SMJ Mortazavi

ORCID iD
https://orcid.org/0000-0003-0139-2774
  • Also known as
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Seyed Mohammad Javad Mortazavi

Sources:
SMJ Mortazavi (2016-01-02)

  • Keywords
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Radiation Protection, Shielding, High Background Radiation Areas, Natural Radiation, EMF, Radiofrequency (RF), Adaptive Response

Sources:
SMJ Mortazavi (2013-03-27)

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SCOPUS ID

Sources:
SMJ Mortazavi (2016-01-02)

https://www.researchgate.net/profile/SMJ_Mortazavi/?ev=hdr_xprf

Sources:
SMJ Mortazavi (2016-01-02)

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ResearcherID: D-5830-2011

Sources:
Clarivate Analytics (2015-06-10)

Scopus Author ID: 56865582400

Sources:
Scopus to ORCID (2015-12-03)

Loop profile: 202877

Sources:
Loop (2017-08-04)

Biography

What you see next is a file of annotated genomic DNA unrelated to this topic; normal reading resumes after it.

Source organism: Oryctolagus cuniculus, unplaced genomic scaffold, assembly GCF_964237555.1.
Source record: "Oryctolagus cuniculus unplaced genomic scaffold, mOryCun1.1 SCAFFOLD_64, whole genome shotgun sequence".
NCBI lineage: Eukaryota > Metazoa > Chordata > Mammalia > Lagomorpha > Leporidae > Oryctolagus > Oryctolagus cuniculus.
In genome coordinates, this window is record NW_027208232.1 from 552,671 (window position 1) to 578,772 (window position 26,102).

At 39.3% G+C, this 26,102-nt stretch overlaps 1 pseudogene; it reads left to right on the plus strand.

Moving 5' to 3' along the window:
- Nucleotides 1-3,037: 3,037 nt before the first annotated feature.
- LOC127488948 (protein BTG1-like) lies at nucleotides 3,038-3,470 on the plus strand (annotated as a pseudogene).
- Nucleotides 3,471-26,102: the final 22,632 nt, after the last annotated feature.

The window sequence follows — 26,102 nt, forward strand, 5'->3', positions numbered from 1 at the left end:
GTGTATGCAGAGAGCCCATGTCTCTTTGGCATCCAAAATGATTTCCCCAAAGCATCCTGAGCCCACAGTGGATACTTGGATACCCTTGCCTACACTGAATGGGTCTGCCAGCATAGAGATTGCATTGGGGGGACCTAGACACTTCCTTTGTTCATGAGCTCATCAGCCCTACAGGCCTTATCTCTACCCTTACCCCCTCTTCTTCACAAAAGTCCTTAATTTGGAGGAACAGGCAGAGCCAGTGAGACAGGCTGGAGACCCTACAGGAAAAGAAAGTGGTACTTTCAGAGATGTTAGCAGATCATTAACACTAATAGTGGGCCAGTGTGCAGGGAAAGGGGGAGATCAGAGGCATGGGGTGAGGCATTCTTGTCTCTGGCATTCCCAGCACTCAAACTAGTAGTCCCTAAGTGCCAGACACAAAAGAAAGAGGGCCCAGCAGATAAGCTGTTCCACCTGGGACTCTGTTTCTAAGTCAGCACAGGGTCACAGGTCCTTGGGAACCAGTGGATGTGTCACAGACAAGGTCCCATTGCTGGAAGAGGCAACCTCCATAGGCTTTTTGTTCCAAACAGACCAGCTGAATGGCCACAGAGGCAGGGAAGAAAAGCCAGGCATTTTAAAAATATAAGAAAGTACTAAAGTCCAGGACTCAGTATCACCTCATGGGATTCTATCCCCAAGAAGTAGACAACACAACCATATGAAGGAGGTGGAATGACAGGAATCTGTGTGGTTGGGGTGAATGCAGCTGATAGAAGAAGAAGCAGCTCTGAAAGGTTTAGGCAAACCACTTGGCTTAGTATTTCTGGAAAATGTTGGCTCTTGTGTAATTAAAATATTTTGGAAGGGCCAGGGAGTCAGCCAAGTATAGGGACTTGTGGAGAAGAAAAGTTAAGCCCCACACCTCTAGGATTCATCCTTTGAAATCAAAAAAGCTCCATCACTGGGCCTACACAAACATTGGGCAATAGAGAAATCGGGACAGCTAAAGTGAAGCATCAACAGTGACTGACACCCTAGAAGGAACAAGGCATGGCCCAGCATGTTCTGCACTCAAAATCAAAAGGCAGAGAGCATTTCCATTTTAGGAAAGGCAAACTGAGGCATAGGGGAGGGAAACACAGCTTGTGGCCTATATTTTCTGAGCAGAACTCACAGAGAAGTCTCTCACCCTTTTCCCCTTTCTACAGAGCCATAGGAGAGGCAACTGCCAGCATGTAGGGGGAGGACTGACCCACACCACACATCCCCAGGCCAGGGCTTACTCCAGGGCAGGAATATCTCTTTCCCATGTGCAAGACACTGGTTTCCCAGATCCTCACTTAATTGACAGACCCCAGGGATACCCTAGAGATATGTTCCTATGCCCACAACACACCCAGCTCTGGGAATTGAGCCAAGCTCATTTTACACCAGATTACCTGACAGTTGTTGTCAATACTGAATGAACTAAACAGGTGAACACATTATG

Visiting Scientist Fox Chase Cancer Center, Philadelphia, PA, USA SMJ Mortazavi is a visiting scientist at the Fox Chase Cancer Center (FCCC). He is also the founder and past president of the Ionizing and Non-ionizing Radiation Protection Research Center (INIRPRC). He serves as Professor of Medical Physics in the School of Medicine of Shiraz University of Medical Sciences (SUMS). Mortazavi has authored more than 200 papers in peer reviewed journals in the areas such as non-ionizing radiation, radiation protection, dosimetry, natural radiation, radiation hormesis, radioadaptive response and the possible role of radioadaptive response in radiation protection. He has also published papers on the future role of radioadaptation in long-term stay of humans in space. Among his papers on the health effects of exposure to high levels of natural radiation in high background radiation areas of Ramsar, there are papers cited 150 times in the Web of Science (ISI). He has also published papers on the future role of radioadaptation in the long-term stay of humans in space. Mortazavi et al. in 2003 presented this novel concept that after in vitro Ground-based tests and screening of the candidates for selection of the individuals with the highest magnitude of adaptive response, prior radiation exposure to continuous isotropic galactic cosmic radiation (GCR) during any mission might induce an adaptive response in astronauts to better protect them against high levels of radiation in an unpredictable solar particle event (SPE). Some of these papers (the role of adaptive response in space research) have been widely cited by other investigators.
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